Dart Zone has updated the entire pro line this year, in conjunction with the Dart Zone Pro Tournament. The Mk1.2 was ambitious, but not quite as successful as it should have been.
In contrast, the Mk2.1 successfully improves upon most aspects of the Mk2, including better performance and the use of in-grip magazines (which can be easily purchased separately). Those who love the Mk2 might be justified in passing on this iteration, but for everyone else, it’s largely an example of what the DZP line should be about: comfortable, easy performance.
My One Complaint…
If there’s one thing I don’t like about the Mk2.1, it’s the magazine release. Due to the need to contain a removable magazine in the grip, the grip can’t help but be large. It’s still usable for the majority of people in the target age group, but it leads to a new problem: how do you comfortably swap magazines?
Dart Zone placed a tiny ejection button at the front of the grip, where your thumb could reach it…assuming you have giant fingers. For everyone else, you either have to rotate your grip to reach the button or depress it with your off-hand. Is it a deal breaker? No. But it’s still quite annoying to not be able to easily drop a magazine with your main hand while inserting a new magazine with the other.
On the plus side, the magazine will drop out on its own via gravity. The spring-loaded feed lips provide a little extra oomph to the ejection, as well, if you swap with the breech closed. Yep, you don’t have to prime in order to replace the magazine!
The Mk2.1 is a bit larger than its predecessor in all dimensions. The grip is larger, the priming slide is larger, and the metal barrel is longer. Rubberized surfaces on the grip and slide make handling a breeze, even with sweaty hands. An included muzzle extension doesn’t add to the performance, but it does help make the blaster appear more toylike. As with some other pro blasters, there is a trigger safety that must be engaged before blaster use.
Firing the blaster is a breeze – pull back, return the slide, and pull the trigger. The magazine can be ejected and inserted regardless of whether the slide is pulled back or not. The unique feed lips ok the magazines provide an additional benefit: while you cannot use the old reloading clips, you can still insert darts into the open breech! Given sufficient magazines, it’s not necessarily a feature all people will use. But if there’s a pause in combat, and darts available for scavenging, that option becomes far more appealing.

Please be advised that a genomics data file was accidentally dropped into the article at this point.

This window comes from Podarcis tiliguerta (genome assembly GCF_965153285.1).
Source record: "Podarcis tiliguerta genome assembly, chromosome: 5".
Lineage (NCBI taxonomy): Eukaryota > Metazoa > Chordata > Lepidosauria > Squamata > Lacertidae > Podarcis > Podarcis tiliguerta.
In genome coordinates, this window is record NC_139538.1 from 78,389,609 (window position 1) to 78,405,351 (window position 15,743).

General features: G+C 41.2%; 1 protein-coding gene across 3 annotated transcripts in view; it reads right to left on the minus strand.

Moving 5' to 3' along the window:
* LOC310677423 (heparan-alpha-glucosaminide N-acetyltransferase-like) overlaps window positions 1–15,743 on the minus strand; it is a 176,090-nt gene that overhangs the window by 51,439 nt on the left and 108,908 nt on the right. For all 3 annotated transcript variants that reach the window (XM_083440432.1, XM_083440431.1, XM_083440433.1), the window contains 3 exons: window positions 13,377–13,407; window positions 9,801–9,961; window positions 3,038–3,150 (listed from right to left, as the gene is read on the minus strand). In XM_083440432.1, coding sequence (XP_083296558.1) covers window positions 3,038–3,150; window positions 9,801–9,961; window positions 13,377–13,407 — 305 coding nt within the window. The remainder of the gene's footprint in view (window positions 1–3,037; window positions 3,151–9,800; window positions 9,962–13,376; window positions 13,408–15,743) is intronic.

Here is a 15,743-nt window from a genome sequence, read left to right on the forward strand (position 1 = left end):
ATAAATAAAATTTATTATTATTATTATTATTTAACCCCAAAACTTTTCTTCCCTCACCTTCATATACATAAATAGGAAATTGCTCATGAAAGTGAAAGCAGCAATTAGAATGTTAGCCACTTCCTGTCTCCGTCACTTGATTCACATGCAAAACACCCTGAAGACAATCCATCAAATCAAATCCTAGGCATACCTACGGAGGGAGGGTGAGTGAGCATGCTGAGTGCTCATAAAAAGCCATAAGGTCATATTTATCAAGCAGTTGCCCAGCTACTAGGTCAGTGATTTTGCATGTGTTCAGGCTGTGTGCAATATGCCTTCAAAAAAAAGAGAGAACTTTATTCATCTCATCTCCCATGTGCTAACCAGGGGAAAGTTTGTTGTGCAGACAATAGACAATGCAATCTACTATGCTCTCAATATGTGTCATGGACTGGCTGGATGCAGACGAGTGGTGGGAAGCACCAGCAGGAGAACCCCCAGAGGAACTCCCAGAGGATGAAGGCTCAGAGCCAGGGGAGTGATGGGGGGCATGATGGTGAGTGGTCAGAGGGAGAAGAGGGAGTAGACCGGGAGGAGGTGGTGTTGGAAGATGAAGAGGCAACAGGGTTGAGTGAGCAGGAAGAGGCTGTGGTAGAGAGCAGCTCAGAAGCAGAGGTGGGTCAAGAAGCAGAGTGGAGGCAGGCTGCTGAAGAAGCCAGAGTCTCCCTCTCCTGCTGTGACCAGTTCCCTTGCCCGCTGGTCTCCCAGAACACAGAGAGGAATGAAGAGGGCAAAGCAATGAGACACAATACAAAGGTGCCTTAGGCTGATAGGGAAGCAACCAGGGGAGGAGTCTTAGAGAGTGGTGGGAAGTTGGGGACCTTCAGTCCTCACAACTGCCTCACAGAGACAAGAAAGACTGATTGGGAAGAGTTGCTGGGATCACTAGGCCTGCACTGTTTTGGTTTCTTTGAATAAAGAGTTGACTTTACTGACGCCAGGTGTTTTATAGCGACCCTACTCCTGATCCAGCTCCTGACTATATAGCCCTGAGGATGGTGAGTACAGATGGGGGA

The Mk2 included a holster and clip storage. The Mk2.1 continues that trend, with both a belt magazine holder and a leg holster (as opposed to going on a belt last time). The holster is made to go on your right leg – no word yet on whether a free 3d printed version for lefties will be made available, as they did with the Mk2.
With the included (and lighter) Bamboo 2.0 darts, the Mk2.1 averaged 162fps. That’s nothing to sneeze at. Other short darts like AF Pro and Dart Zone Max averaged around 141fps. Given their greater mass (and thus inertia), though, they seem to work just as well for combat and are just as accurate at these speeds.
The rate of fire is somewhat slow – there’s no slamfire, and it is possible to move so fast that the slide hangs up (due to the priming lock). Even so, once you figure out the rhythm to priming the blaster, a rate of two darts per second is quite possible. And with the move from reloading clips to magazines, you can keep up that rate of fire for much longer.
Of course, here is some gameplay footage.
If you’ve already seen the inside of an Mk2, then this won’t be any surprise.
The features are all largely the same, from the oval plunger tube to the trigger linkage going around the magazine well. However, the installed spring does seem a bit stronger, and the longer barrel further explains the increase in fps. That magazine eject button is still tiny, though…
The Mk2.1 is nice to use, and while the magazine eject button is quite annoying, it’s overshadowed by the rest of the blaster’s qualities. Does the update justify the extra $20 over the original? Maybe, maybe not. I know lots of players who are either fond of the compactness of the original or don’t see it as enough of an improvement to drop $100 for the update. If you do get it, though, I think you’ll be pleased. Especially since four packs of spare magazines are $17, which is quite reasonable.